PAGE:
• The usual facing of both the states and the international organisations, mainly the UN and the EU, focuses on the obscure legal approach of a problem, especially when its dimensions can’t be controlled or perceptible by simple or procedural methods. The UN has faced terrorism in various ways, trying to bridge many different opinions[3]. Never the less, the opinions expressed till now, don’t respond to the crucial matters of the creation of terrorism, while, often, they are identical with the American.[4]
  • On a national level, discovering that terrorism is a serious threat for the normal development of a regime, a society and its mechanisms, made the governments proceed with laws and regulations, in order to face the problem. Working on the basis of the political one- sidedness, they missed the ability of delimiting the phenomenon, since defining terrorism has the same problems as any other political matter
The presentation and action of terrorist organizations during the 60’s made both the states and the international organisations occupy with the phenomenon in two levels, national and international. The international terrorism is a phenomenon with plenty dimensions, various perpetrators and expansionist, geographically and functionally, abilities. In Europe, the international terrorism appeared, acted and, after the breaking- up of dipolism it gradually subsided, while the national terrorist organizations had already completed their “circle” since the 80’s.
In this report, through the selective referring to the Proceedings of the Parliament, is appointed the grounds that periodically occupied the political parties, as well as the way they gradually faced terrorism, both on a national and an international level. On a parallel level, there’s an indicative report of the legislation the USA followed after the 11th of September 2001. This particular report, besides the extreme confrontation of an extreme crisis, impresses the role of the USA, as the “extractor of legislation”, within the limits of consolidating their global domination. Reference to the ratification of the UN decisions by the Greek state is made under the light of the international circumstances that lead the Organisation take special measures.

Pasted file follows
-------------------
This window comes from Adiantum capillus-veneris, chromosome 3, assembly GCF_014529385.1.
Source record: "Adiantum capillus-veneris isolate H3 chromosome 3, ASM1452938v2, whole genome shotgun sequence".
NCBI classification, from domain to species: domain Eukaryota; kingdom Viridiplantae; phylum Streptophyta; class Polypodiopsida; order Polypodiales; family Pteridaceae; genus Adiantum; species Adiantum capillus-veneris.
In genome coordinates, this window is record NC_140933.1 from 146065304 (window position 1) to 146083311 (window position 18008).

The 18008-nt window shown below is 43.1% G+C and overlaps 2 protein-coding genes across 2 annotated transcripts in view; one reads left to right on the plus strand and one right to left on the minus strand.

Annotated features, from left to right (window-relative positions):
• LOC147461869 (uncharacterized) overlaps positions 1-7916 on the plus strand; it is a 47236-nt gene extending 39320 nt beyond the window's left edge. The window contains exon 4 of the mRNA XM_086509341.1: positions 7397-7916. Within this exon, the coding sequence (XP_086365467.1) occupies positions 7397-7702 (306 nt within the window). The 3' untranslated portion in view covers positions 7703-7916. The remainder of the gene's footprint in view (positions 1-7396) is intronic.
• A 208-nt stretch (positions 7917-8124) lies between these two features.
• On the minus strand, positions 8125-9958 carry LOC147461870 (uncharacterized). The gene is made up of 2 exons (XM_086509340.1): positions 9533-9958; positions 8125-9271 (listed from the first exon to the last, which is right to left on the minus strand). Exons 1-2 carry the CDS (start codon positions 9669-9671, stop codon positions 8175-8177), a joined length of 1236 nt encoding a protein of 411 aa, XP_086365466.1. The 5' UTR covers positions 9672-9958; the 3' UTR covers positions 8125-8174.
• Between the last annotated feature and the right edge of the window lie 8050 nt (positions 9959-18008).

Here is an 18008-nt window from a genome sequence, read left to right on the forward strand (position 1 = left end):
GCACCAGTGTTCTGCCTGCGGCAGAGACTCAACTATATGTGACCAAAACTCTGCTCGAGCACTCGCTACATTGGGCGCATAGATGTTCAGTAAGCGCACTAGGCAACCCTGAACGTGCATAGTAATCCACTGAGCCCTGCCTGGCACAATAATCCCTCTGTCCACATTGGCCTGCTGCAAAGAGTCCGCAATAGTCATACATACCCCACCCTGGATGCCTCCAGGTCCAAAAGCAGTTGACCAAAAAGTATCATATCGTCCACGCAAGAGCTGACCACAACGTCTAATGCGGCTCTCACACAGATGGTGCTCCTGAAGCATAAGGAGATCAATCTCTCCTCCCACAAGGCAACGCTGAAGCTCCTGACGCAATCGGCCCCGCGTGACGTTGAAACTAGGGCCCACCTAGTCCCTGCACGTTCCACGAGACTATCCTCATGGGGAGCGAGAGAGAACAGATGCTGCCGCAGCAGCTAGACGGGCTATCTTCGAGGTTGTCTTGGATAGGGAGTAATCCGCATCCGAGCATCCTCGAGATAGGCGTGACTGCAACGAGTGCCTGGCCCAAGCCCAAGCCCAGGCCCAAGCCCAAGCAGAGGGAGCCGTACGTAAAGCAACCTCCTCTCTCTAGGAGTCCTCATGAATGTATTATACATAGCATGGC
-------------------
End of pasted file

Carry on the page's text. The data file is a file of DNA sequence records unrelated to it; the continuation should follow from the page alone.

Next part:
Terrorist Organisations in Greece


Almost after three decades of unsuccessfully combating various leftist terrorist groups from 1975 until 2002, a failure due to the belief that these groups were not a direct threat to the democracy, Greek authorities made incredible progress toward the discovery of “November 17”, the primary leftist group (see Appendix I and II). This breakthrough came on June 29th 2002, when a time bomb detonated in the hands of its handler in the port of Piraeus. Because the police gathered forensic evidence from this bomb attack, they eventually arrested the first member of November 17, over 27 years after its first attack on December 23, 1975, and the assassination of CIA Athens station chief, Richard Welch, outside his house in Athens.
This was the first time since 1996 that Greece’s Prime Minister Costas Simitis, declared “we have begun to unfold the mystery of November 17,”[5] as the Greek law enforcement’s authorities seemed to have a clear picture of the structure of November 17.
In mid-2003, the Greek government believes that the most important members of the organization have been arrested. Their trial began in Athens in March 2003. However, a series of problems has emerged. The members of the group repudiate the authority of the court to judge them, as they assume themselves to be political criminals, not terrorists, and their crimes to be political crimes.
The trial, its procedures, and the light that will be shed on the unanswered questions that have troubled Greece for so many years have interested the nation greatly since. November 17 was the last communist terrorist organization in Europe and since Greek authorities failed to arrest even one of its members after nearly 30 years of lawlessness, a myth took shape around that revolutionary organization.
Presently, the Greek authorities have started dislodge the other major terrorist group in Greece, the Revolutionary People’s Struggle (ELA), and startling revelations have arisen about the connections between the two groups, about the way they function and their strategies, and eventually their connections with other terrorist organizations in Europe and elsewhere.